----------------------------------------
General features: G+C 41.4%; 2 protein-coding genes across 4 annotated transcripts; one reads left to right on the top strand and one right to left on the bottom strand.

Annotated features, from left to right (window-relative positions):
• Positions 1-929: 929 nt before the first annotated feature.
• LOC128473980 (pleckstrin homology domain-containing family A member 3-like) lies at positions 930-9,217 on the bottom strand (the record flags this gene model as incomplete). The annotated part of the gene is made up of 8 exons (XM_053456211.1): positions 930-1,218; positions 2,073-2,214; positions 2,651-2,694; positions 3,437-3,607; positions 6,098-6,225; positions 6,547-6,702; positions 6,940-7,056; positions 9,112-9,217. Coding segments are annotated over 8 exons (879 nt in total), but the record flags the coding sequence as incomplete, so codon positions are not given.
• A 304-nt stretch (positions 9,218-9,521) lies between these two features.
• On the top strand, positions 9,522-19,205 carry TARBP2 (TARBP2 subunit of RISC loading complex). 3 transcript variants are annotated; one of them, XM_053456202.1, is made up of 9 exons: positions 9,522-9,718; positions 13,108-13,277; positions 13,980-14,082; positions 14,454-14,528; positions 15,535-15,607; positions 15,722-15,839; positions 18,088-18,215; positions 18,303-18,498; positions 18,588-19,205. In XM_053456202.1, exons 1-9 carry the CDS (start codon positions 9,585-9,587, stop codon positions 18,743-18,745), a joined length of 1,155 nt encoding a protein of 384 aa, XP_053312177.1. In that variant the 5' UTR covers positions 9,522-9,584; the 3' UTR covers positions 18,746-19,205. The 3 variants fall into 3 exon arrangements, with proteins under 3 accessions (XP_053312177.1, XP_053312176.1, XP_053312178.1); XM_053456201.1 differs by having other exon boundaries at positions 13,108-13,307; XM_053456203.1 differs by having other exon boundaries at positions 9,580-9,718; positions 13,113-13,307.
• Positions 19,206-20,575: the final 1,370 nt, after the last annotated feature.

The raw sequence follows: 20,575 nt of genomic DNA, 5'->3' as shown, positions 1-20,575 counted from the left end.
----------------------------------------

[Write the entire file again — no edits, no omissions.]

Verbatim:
General features: G+C 41.4%; 2 protein-coding genes across 4 annotated transcripts; one reads left to right on the top strand and one right to left on the bottom strand.

Annotated features, from left to right (window-relative positions):
• Positions 1-929: 929 nt before the first annotated feature.
• LOC128473980 (pleckstrin homology domain-containing family A member 3-like) lies at positions 930-9,217 on the bottom strand (the record flags this gene model as incomplete). The annotated part of the gene is made up of 8 exons (XM_053456211.1): positions 930-1,218; positions 2,073-2,214; positions 2,651-2,694; positions 3,437-3,607; positions 6,098-6,225; positions 6,547-6,702; positions 6,940-7,056; positions 9,112-9,217. Coding segments are annotated over 8 exons (879 nt in total), but the record flags the coding sequence as incomplete, so codon positions are not given.
• A 304-nt stretch (positions 9,218-9,521) lies between these two features.
• On the top strand, positions 9,522-19,205 carry TARBP2 (TARBP2 subunit of RISC loading complex). 3 transcript variants are annotated; one of them, XM_053456202.1, is made up of 9 exons: positions 9,522-9,718; positions 13,108-13,277; positions 13,980-14,082; positions 14,454-14,528; positions 15,535-15,607; positions 15,722-15,839; positions 18,088-18,215; positions 18,303-18,498; positions 18,588-19,205. In XM_053456202.1, exons 1-9 carry the CDS (start codon positions 9,585-9,587, stop codon positions 18,743-18,745), a joined length of 1,155 nt encoding a protein of 384 aa, XP_053312177.1. In that variant the 5' UTR covers positions 9,522-9,584; the 3' UTR covers positions 18,746-19,205. The 3 variants fall into 3 exon arrangements, with proteins under 3 accessions (XP_053312177.1, XP_053312176.1, XP_053312178.1); XM_053456201.1 differs by having other exon boundaries at positions 13,108-13,307; XM_053456203.1 differs by having other exon boundaries at positions 9,580-9,718; positions 13,113-13,307.
• Positions 19,206-20,575: the final 1,370 nt, after the last annotated feature.

The raw sequence follows: 20,575 nt of genomic DNA, 5'->3' as shown, positions 1-20,575 counted from the left end.